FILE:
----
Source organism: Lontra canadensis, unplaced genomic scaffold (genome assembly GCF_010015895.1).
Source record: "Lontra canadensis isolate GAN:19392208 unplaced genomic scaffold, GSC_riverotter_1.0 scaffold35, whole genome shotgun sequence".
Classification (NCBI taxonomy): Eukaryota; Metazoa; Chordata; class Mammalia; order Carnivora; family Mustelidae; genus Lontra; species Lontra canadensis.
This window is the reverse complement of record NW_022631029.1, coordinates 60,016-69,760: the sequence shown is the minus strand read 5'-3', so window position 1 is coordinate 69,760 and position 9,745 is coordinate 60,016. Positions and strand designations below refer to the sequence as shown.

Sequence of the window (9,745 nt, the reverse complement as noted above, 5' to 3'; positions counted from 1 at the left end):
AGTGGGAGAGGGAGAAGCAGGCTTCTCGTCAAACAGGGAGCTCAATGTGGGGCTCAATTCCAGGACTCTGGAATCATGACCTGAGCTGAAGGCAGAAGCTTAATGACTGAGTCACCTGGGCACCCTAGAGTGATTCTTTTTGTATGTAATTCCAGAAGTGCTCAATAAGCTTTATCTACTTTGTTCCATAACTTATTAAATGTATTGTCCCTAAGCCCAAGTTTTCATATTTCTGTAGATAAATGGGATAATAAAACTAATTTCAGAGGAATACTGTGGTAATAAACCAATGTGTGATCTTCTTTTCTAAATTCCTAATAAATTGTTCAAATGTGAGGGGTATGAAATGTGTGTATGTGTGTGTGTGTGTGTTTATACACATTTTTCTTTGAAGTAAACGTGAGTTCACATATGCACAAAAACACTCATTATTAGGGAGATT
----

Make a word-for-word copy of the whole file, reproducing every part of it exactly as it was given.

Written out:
Source organism: Lontra canadensis, unplaced genomic scaffold (genome assembly GCF_010015895.1).
Source record: "Lontra canadensis isolate GAN:19392208 unplaced genomic scaffold, GSC_riverotter_1.0 scaffold35, whole genome shotgun sequence".
Classification (NCBI taxonomy): Eukaryota; Metazoa; Chordata; class Mammalia; order Carnivora; family Mustelidae; genus Lontra; species Lontra canadensis.
This window is the reverse complement of record NW_022631029.1, coordinates 60,016-69,760: the sequence shown is the minus strand read 5'-3', so window position 1 is coordinate 69,760 and position 9,745 is coordinate 60,016. Positions and strand designations below refer to the sequence as shown.

Sequence of the window (9,745 nt, the reverse complement as noted above, 5' to 3'; positions counted from 1 at the left end):
AGTGGGAGAGGGAGAAGCAGGCTTCTCGTCAAACAGGGAGCTCAATGTGGGGCTCAATTCCAGGACTCTGGAATCATGACCTGAGCTGAAGGCAGAAGCTTAATGACTGAGTCACCTGGGCACCCTAGAGTGATTCTTTTTGTATGTAATTCCAGAAGTGCTCAATAAGCTTTATCTACTTTGTTCCATAACTTATTAAATGTATTGTCCCTAAGCCCAAGTTTTCATATTTCTGTAGATAAATGGGATAATAAAACTAATTTCAGAGGAATACTGTGGTAATAAACCAATGTGTGATCTTCTTTTCTAAATTCCTAATAAATTGTTCAAATGTGAGGGGTATGAAATGTGTGTATGTGTGTGTGTGTGTGTTTATACACATTTTTCTTTGAAGTAAACGTGAGTTCACATATGCACAAAAACACTCATTATTAGGGAGATT